SAEFVIC: Surveillance of adverse events following immunisation (AEFI) in Victoria, Australia, 2018
AuthorClothier, H; Lawrie, J; Lewis, G; Russell, M; Crawford, N; Buttery, J
Source TitleCommunicable Diseases Intelligence Quarterly Report
PublisherGovernment Department of Health and Ageing
University of Melbourne Author/sClothier, Hazel; Lawrie, Jock; Russell, Melissa; Crawford, Nigel; Buttery, Jim
AffiliationMelbourne School of Population and Global Health
Document TypeJournal Article
CitationsClothier, H., Lawrie, J., Lewis, G., Russell, M., Crawford, N. & Buttery, J. (2020). SAEFVIC: Surveillance of adverse events following immunisation (AEFI) in Victoria, Australia, 2018. Communicable Diseases Intelligence Quarterly Report, 44, https://doi.org/10.33321/cdi.2020.44.46.
Access StatusAccess this item via the Open Access location
Open Access URLPublished version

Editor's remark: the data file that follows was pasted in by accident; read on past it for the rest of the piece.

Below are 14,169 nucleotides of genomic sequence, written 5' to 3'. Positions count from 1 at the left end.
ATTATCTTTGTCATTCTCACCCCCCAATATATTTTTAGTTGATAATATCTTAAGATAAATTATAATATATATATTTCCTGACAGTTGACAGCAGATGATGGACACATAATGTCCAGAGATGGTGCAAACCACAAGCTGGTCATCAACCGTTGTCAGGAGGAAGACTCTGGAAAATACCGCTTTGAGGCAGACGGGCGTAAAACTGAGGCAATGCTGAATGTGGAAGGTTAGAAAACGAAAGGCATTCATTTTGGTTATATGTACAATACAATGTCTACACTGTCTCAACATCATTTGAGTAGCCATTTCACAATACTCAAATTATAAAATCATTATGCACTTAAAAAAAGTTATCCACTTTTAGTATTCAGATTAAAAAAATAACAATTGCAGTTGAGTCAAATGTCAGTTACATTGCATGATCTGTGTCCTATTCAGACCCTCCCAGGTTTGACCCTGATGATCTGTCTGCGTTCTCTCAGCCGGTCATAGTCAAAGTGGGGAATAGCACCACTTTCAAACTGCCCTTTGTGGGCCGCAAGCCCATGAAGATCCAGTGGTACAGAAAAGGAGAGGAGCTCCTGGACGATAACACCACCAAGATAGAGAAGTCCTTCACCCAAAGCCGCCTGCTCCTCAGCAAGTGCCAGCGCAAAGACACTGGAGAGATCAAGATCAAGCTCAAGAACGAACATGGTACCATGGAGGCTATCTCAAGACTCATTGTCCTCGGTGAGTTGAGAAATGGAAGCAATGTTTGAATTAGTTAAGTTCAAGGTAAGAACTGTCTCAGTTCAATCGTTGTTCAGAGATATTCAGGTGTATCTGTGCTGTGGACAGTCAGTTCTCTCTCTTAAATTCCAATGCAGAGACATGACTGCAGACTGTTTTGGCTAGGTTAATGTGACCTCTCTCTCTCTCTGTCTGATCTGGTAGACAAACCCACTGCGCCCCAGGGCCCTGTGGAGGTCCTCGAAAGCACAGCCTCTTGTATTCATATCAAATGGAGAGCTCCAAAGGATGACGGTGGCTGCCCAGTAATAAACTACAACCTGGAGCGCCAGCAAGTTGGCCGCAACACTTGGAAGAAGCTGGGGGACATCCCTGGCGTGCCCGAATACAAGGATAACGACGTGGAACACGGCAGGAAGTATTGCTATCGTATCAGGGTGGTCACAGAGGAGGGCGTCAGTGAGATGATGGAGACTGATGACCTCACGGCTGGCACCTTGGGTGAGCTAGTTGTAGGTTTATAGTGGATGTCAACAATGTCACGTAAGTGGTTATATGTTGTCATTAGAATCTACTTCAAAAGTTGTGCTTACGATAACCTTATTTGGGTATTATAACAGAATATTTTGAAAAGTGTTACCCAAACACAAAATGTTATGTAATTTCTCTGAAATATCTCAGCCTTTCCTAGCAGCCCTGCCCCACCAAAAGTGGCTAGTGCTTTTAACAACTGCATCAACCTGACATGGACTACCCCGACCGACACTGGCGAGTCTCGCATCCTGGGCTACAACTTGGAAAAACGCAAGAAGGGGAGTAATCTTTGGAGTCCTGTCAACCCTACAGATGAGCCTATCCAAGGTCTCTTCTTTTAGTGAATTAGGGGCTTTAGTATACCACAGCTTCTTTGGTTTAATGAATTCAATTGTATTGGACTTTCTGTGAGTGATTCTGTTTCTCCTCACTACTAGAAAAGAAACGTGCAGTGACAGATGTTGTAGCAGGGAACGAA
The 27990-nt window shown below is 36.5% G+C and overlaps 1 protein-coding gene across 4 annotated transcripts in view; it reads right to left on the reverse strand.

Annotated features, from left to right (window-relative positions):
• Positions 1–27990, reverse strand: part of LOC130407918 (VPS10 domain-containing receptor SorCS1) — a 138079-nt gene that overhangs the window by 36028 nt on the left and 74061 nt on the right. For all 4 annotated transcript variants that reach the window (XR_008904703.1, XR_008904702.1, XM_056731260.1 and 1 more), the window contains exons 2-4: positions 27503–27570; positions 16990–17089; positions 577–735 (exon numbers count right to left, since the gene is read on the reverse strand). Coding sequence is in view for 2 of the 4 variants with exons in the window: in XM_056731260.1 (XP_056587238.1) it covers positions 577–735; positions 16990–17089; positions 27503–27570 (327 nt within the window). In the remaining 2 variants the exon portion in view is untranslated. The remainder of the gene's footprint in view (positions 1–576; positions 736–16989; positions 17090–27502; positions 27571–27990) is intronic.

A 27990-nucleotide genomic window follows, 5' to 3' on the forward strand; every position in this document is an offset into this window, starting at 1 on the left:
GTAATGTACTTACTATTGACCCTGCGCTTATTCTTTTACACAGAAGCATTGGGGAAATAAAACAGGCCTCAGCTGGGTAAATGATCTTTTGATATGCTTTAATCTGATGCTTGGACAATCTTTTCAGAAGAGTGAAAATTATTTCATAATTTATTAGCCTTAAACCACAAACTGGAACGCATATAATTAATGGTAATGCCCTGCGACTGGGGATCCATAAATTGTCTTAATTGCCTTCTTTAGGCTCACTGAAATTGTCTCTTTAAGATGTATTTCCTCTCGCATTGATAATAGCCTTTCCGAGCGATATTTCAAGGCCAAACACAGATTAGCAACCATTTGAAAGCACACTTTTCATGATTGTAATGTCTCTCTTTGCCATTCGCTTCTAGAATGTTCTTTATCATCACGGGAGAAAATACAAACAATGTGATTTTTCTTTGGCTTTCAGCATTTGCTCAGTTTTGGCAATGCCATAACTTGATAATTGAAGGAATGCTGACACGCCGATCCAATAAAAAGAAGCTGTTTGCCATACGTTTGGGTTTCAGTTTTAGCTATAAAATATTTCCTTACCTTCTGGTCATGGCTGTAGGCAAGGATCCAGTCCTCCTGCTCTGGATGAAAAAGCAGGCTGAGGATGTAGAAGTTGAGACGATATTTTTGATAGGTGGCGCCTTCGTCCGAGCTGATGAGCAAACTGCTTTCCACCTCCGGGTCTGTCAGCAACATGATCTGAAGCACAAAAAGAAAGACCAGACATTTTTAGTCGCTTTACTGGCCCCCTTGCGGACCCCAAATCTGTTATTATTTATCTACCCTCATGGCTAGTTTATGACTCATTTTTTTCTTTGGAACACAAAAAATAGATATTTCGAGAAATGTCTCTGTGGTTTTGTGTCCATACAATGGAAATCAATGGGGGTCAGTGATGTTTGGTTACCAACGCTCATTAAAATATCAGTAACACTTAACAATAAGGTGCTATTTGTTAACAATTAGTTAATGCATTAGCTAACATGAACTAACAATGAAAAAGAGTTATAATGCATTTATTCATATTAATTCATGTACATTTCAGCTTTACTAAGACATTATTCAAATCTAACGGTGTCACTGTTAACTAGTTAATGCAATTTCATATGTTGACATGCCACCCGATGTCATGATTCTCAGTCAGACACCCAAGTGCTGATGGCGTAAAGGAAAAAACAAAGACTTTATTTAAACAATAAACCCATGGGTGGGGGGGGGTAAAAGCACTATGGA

Background: SAEFVIC is the Victorian surveillance system for adverse events following immunisation (AEFI). It enhances passive surveillance by also providing clinical support and education to vaccinees and immunisation providers. This report summarises surveillance, clinical and vaccine pharmacovigilance activities of SAEFVIC in 2018. Methods: A retrospective observational cohort study of AEFI reports received by SAEFVIC in 2018, compared with previous years since 2008. Data were categorised by vaccinee demographics of age, sex, pregnancy and Indigenous status, vaccines administered and AEFI reactions reported. Age cohorts were defined as infant (0-12 months); young child (1-4 years); school-aged (5-17 years); adult (18-64 years); and older person (65+ years). Proportional reporting ratios were calculated for signal investigation of serious adverse neurological events with all vaccines and with influenza vaccines. Clinical support services and educational activities are described. Results: SAEFVIC received 1730 AEFI reports (26.8 per 100,000 population), with 9.3% considered serious. Nineteen percent (n = 329) attended clinical review. Annual AEFI reporting trends increased for infants, children and older persons, but were stable for school-aged and adult cohorts. Females comprised 55% of all reports and over 80% of reports among adults. There were 17 reports of AEFI in pregnant women and 12 (0.7%) in persons identifying as Indigenous Australians. A possible signal regarding serious adverse neurological events (SANE) was detected, but was not supported by signal validation testing. A clinical investigation is ongoing. Two deaths were reported coincident to immunisation with no evidence of causal association. Conclusion: SAEFVIC continues to provide robust AEFI surveillance supporting vaccine safety monitoring in Victoria and Australia, with new signal detection and validation methodologies strengthening capabilities.
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